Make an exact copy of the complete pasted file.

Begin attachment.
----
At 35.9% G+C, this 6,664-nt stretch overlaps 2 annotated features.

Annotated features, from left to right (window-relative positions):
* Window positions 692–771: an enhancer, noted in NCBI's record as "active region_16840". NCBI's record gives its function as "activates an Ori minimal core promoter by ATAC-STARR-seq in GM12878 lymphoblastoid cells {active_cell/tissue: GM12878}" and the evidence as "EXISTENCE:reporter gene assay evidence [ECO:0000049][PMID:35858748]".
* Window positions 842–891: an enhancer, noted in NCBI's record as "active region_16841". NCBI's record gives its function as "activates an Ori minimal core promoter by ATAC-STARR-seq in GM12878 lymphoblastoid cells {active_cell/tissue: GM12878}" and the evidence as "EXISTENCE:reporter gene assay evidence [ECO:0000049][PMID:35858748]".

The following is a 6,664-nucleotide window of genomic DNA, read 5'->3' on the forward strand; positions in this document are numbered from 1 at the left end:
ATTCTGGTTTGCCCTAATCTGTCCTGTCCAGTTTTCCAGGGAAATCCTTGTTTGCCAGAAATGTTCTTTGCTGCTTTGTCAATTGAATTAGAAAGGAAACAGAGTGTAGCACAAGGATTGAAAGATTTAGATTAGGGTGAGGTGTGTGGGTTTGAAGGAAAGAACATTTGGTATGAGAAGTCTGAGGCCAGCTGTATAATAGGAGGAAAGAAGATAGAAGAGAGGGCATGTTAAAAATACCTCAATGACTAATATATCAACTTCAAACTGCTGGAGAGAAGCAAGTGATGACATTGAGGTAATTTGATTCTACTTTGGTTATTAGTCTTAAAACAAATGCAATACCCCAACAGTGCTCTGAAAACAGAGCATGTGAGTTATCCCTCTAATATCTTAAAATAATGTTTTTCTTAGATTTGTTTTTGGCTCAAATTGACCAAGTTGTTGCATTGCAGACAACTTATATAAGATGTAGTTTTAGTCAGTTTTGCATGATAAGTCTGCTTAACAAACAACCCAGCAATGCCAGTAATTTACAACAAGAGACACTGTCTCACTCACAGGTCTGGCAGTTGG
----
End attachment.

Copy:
At 35.9% G+C, this 6,664-nt stretch overlaps 2 annotated features.

Annotated features, from left to right (window-relative positions):
* Window positions 692–771: an enhancer, noted in NCBI's record as "active region_16840". NCBI's record gives its function as "activates an Ori minimal core promoter by ATAC-STARR-seq in GM12878 lymphoblastoid cells {active_cell/tissue: GM12878}" and the evidence as "EXISTENCE:reporter gene assay evidence [ECO:0000049][PMID:35858748]".
* Window positions 842–891: an enhancer, noted in NCBI's record as "active region_16841". NCBI's record gives its function as "activates an Ori minimal core promoter by ATAC-STARR-seq in GM12878 lymphoblastoid cells {active_cell/tissue: GM12878}" and the evidence as "EXISTENCE:reporter gene assay evidence [ECO:0000049][PMID:35858748]".

The following is a 6,664-nucleotide window of genomic DNA, read 5'->3' on the forward strand; positions in this document are numbered from 1 at the left end:
ATTCTGGTTTGCCCTAATCTGTCCTGTCCAGTTTTCCAGGGAAATCCTTGTTTGCCAGAAATGTTCTTTGCTGCTTTGTCAATTGAATTAGAAAGGAAACAGAGTGTAGCACAAGGATTGAAAGATTTAGATTAGGGTGAGGTGTGTGGGTTTGAAGGAAAGAACATTTGGTATGAGAAGTCTGAGGCCAGCTGTATAATAGGAGGAAAGAAGATAGAAGAGAGGGCATGTTAAAAATACCTCAATGACTAATATATCAACTTCAAACTGCTGGAGAGAAGCAAGTGATGACATTGAGGTAATTTGATTCTACTTTGGTTATTAGTCTTAAAACAAATGCAATACCCCAACAGTGCTCTGAAAACAGAGCATGTGAGTTATCCCTCTAATATCTTAAAATAATGTTTTTCTTAGATTTGTTTTTGGCTCAAATTGACCAAGTTGTTGCATTGCAGACAACTTATATAAGATGTAGTTTTAGTCAGTTTTGCATGATAAGTCTGCTTAACAAACAACCCAGCAATGCCAGTAATTTACAACAAGAGACACTGTCTCACTCACAGGTCTGGCAGTTGG